Sea control, or sea denial? Defining India's strategic intent in the Indian Ocean - Broadsword by Ajai Shukla - Strategy. Economics. Defence.
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Sunday, 4 September 2022

Sea control, or sea denial? Defining India's strategic intent in the Indian Ocean

Should the Indian Navy be building more aircraft carriers? Or should it be relying more on a fleet of submarines?


 

By Ajai Shukla

Unsigned editorial in Business Standard

5th September 2022


The commissioning of the aircraft carrier, INS Vikrant, while undoubtedly a triumph for indigenous design and construction, raises three important issues. First, even after having taken 17 years to build, from steel cutting in 2005 to commissioning in 2022, the Vikrant is not yet operational. Flying trials will only be carried out only after the navy takes this floating airfield to sea. These trials involve checking out the integration between on-board aircraft facilities, aircraft launch and retrieval systems and the Russian designed Aviation Facility Complex, which integrates all flying operations. The defence ministry estimates that these trials would take another 12-18 months to complete. The navy claims that such time frames are in line with how long other advanced navies, such as those of the UK and France, have taken to design and construct carriers. The Royal Navy, with its rich history and experience of building aircraft carriers, took almost two decades to contruct its flagship, the 65,000-tonne Queen Elizabeth. INS Vikrant is significantly smaller, at 45,000 tonnes, and should have taken less time. Even so, it is true that the carrier’s flight operations can only be tested after the air wing is on board and the navy has taken over operational command and control.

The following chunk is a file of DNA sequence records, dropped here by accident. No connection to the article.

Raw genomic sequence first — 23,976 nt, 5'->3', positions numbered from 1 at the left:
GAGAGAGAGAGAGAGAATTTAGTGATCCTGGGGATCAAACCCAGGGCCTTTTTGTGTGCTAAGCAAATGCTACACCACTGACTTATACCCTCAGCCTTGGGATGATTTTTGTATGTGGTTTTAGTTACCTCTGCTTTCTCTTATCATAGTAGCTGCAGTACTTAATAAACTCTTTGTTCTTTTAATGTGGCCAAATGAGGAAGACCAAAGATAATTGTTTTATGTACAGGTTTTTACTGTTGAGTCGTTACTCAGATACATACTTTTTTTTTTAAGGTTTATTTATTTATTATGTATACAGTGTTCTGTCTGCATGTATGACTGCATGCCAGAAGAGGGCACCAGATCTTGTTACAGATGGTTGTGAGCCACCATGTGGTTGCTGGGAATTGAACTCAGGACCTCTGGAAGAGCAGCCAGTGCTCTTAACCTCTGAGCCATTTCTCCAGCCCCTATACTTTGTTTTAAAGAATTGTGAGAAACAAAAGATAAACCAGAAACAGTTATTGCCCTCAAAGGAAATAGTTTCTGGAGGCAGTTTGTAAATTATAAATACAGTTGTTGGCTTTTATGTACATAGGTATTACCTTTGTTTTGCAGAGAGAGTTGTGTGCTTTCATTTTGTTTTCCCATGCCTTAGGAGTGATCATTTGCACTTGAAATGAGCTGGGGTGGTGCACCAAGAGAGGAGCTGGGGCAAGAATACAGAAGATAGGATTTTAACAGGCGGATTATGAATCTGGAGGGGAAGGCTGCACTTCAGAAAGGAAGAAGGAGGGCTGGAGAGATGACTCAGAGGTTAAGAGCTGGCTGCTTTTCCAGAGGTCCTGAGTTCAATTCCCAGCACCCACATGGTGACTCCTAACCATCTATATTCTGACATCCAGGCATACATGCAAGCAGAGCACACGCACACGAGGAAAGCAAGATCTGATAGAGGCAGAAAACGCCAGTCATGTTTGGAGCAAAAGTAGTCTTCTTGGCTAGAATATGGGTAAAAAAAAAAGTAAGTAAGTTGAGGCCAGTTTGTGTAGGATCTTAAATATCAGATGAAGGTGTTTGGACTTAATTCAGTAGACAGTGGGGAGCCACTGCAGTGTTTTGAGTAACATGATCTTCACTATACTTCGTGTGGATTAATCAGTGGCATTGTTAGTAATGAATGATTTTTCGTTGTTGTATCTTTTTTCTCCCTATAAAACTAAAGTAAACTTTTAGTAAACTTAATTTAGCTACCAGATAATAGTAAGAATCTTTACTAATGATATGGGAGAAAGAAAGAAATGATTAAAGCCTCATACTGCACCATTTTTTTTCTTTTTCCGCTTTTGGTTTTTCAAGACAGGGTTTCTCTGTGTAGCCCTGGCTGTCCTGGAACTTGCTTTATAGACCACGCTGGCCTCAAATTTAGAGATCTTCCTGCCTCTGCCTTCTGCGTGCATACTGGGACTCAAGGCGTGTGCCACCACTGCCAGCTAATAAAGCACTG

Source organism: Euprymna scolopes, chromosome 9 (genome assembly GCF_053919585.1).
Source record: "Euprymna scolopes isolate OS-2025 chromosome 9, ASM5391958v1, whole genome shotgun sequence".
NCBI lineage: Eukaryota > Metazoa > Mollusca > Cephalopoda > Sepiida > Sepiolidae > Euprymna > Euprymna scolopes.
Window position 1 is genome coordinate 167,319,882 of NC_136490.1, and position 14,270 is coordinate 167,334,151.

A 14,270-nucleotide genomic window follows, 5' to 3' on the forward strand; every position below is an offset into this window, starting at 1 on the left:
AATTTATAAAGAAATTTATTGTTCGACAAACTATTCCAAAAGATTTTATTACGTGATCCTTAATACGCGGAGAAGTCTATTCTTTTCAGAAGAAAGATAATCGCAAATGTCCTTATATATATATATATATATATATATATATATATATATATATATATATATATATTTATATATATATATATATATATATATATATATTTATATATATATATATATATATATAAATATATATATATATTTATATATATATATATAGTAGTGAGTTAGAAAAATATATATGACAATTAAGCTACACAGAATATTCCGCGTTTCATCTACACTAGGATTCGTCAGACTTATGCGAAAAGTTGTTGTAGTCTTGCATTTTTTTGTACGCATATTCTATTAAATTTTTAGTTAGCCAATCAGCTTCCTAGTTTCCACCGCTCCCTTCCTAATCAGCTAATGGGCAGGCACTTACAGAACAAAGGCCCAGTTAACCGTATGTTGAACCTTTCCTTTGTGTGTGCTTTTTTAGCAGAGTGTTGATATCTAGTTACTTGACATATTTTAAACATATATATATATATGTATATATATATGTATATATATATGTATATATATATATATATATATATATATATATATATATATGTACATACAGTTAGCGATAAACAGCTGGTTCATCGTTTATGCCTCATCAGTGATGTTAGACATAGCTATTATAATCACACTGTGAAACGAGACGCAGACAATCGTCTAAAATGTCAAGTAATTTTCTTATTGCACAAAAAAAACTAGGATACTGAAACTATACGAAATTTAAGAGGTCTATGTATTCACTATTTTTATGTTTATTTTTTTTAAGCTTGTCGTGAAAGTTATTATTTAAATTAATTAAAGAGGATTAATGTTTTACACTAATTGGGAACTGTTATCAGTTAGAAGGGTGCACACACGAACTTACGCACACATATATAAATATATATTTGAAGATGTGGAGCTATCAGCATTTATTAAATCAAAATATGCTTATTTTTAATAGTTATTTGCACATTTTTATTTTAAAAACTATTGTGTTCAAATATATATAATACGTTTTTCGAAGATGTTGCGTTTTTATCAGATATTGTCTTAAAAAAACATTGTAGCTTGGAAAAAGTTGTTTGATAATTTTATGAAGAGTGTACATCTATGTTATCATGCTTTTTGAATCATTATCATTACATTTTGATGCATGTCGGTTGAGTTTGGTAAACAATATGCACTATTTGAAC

The second question relates to the Vikrant’s indigenisation. The defence ministry claims that the carrier is 76 per cent Indian, but does not back that with details of what has been indigenised and what was procured from abroad. The construction of the carrier’s hull, superstructure, flight deck and its compartments mainly involves the low-tech job of cutting and welding steel, which the defence ministry claims has been 95 per cent indigenised. This seems credible, given that the production of warship-grade steel has been indigenised and Indian steel plants have supplied 26,000 tonnes of this specially strengthened steel for the Vikrant. However, the challenge of indigenising warship building lies less in the “float” dimension (hull and superstructure) and more in the “move” category (engines, gearbox, propellers and shafting); and the “fight” category (radar and sonar sensors, guns, missiles, torpedoes and software for integration, command and control software). In these last two categories, indigenisation is estimated to remain below 50 per cent.

 

The third question, a strategic one, is about whether India needs more aircraft carriers and, if so, how many. One school of naval thought would like the Indian Navy to execute a “sea denial” strategy, denying adversaries access to the Indian Ocean with a fleet of submarines. Others would rely on a strategy of “sea control”, in which aircraft carrier battle groups (CBGs) control large swathes of ocean with aircraft and missiles. For this, India would need at least three operational CBGs; two for India’s Arabian Sea and Bay of Bengal coastlines and a third, larger, carrier for long distance power projection wherever the need arises. A fourth carrier would be needed as a reserve for when any of the three operational carriers require refit or repair. This requires the navy to make do for this decade with two carriers, INS Vikramadity and INS Vikrant, while Cochin Shipyard builds a second indigenous aircraft carrier (IAC-2) and another shipyard, perhaps Larsen & Toubro’s Kathupalli Shipyard, builds a third. India, meanwhile, will need to define its strategic intent clearly.


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